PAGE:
Once you’re ready for sippy cups, there are a lot of questions that come up like when to start? What kind of sippy cup is best? What happens if my toddler doesn’t like sippy cups? And how to transition to an open cup? Here’s a handy guide to all things sippy cups!
When to Start Sippy Cups
Did you know you can start sippy cups as early as 6 months? Most babies are ready to start drinking from sippy cups sometime between 6 and 9 months. They’re just practicing, though. You probably shouldn’t take away their bottle until they’re about a year old.
Babies get most of their nutrition from formula or breast milk during their first year. So a bottle is the best way to deliver that. Once they turn into a toddler at their first birthday, they should be getting more calories from food than milk. So that means they start to drink like we do: sipping, not chugging. lol
So why give your baby a sippy cup before a year old? Well, they’re new at this. They need to practice holding it and maneuvering it to their mouth. It’s also a good time to try out different kinds of sippy cups so you know what type they prefer to use. Some babies are pickier than others. Mine only took one kind of cup! Others will have no problem using whatever you hand them.
Types of Sippy Cups
Ok, so you’ve got several options to choose from. Different tops and sizes! Most sippy cups come in stages as well.
Stages of a sippy cup
Stage 1 (the introductory cups) usually have handles on the sides to make it easier for tiny hands to hold onto them. They also hold the least amount of liquid. It’s usually 6oz. They’re best for the 6-9 month range. Some examples include: these from Playtex and this cute penguin cup.
Stage 2 are a little bigger at about 10oz. And they don’t have handles. They’re what you’d typically think of when you think about sippy cups. The ones Toot used through this stage are by Nuby and she wouldn’t take anything else. They’re best for 9 months and up. We used them until she was about 15 months or so.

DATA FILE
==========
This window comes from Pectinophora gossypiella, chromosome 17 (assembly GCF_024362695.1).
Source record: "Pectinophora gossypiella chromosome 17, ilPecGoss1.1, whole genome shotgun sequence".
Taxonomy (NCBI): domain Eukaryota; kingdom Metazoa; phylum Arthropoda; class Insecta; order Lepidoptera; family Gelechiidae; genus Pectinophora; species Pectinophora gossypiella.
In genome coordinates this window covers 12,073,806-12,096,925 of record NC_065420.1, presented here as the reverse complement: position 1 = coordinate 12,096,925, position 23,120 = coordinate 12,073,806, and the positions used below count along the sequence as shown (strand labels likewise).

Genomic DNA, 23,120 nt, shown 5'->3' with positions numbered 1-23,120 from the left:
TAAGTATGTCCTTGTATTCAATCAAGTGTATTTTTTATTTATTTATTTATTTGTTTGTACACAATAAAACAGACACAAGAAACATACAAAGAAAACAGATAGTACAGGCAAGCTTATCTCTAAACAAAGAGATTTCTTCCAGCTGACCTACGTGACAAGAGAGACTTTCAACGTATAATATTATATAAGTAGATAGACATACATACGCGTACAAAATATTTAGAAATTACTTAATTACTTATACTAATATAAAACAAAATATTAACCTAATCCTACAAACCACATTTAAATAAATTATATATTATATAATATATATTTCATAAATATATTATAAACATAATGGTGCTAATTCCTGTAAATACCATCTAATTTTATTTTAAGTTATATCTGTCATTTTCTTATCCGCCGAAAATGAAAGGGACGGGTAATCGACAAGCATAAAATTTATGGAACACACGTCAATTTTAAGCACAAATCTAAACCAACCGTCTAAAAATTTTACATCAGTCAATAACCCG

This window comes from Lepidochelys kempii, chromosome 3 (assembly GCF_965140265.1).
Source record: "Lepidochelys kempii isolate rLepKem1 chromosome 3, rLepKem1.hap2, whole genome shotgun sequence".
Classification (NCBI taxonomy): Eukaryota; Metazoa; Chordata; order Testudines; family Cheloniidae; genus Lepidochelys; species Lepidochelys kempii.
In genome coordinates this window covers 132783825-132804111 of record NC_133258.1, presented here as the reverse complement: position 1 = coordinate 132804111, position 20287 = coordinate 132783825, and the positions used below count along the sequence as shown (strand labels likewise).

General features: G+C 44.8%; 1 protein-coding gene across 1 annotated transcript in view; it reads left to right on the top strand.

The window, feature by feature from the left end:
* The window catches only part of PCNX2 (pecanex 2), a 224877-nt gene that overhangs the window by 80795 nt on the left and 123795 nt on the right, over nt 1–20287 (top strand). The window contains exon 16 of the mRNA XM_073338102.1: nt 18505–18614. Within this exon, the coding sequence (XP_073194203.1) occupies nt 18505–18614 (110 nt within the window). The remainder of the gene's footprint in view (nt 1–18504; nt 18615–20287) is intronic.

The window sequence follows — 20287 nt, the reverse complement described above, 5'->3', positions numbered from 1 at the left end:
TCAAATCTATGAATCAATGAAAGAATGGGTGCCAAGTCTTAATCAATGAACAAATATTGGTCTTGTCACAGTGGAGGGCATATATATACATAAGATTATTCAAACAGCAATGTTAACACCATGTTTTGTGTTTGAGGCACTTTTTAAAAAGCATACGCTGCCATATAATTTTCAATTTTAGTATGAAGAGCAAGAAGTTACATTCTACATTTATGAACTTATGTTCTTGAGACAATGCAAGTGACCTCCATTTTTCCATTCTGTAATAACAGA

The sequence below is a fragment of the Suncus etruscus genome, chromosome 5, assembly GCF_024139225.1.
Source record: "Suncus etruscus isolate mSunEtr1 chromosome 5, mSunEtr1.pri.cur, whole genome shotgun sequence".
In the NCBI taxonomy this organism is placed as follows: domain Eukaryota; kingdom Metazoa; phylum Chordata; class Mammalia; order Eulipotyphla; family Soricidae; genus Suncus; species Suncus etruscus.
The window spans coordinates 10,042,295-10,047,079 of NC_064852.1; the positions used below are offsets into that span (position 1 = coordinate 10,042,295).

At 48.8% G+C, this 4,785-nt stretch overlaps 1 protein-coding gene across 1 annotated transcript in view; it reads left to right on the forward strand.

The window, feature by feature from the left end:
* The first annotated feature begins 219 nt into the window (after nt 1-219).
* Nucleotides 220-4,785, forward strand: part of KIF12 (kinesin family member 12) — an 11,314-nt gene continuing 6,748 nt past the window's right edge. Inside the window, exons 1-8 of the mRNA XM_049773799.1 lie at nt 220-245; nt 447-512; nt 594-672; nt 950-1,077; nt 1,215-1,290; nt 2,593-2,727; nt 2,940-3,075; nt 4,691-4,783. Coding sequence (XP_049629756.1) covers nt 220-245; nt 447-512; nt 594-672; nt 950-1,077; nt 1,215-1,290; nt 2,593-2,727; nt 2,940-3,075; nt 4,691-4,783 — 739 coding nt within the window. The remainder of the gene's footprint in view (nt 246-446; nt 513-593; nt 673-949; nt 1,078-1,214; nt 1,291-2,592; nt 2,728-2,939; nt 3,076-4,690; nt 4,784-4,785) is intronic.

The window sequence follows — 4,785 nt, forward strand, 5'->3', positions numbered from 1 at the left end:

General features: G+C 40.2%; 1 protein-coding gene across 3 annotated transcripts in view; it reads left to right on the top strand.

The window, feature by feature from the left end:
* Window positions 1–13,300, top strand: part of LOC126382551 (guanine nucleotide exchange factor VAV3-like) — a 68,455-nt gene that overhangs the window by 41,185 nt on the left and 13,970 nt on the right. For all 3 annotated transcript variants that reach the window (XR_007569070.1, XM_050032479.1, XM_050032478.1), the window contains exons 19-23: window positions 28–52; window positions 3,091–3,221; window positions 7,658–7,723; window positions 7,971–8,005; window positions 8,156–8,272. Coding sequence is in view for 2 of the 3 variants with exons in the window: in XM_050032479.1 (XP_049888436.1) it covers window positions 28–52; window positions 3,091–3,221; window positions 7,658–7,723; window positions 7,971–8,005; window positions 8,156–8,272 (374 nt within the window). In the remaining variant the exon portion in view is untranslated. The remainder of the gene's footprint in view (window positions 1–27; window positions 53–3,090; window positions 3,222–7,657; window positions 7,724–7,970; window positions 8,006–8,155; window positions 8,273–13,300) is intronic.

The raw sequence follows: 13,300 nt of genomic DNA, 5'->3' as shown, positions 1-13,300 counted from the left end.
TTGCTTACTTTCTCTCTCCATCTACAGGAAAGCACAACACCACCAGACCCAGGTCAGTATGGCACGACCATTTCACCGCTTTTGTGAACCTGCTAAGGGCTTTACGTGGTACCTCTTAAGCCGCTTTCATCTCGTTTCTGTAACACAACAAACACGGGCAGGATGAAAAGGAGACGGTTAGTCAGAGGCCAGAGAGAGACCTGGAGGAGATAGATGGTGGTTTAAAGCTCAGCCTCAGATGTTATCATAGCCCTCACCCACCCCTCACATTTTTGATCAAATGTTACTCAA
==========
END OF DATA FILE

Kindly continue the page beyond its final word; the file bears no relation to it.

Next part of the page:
Stage 3 cups are still 10oz but will sometimes have a straw. They’re best for over a year old. These cups with straws from Playtex are double walled so their drink stays cooler longer. Toot never wanted a straw cup. She went right to a spoutless sippy cup.
There are stage 4 sippy cups for toddlers over 2, but they’re just a little bigger. They’re 12oz. You don’t necessarily have to get stage 4 cups. Toot is almost 2 and a half and she still uses the spoutless cup.
Types of tops
Babies and toddlers are most picky about the type of top the sippy cups have. It’s a texture-feely type of thing.
Hard spouts are the traditional type of cup top. They’re just hard plastic. Toot never liked them. To make them spill proof, they have a plastic stopper on the inside that needs to come out when you clean it. The only ones that don’t have the inside stopper are the take and toss cups. They’re basically disposable. They have a stopper on the outside.
Soft spouts are made of silicone and are easier to start with because they feel more like a bottle nipple. Toot would only take this kind for a long time. The silicone part pops out of the plastic ring to wash. You can throw it all in the dishwasher. They’re kind of hard to get back together though.
Straw tops obviously have straws. They can’t be pulled out by your toddler. They’re part of the top of the cup. The straws do come out to clean though. There are 4 parts to most straw cups. I found that they’re super hard to clean, but that may just be me. I wasn’t a fan of them. The straws flip down with a cover when not in use, and there’s a valve system in the straw so it won’t spill.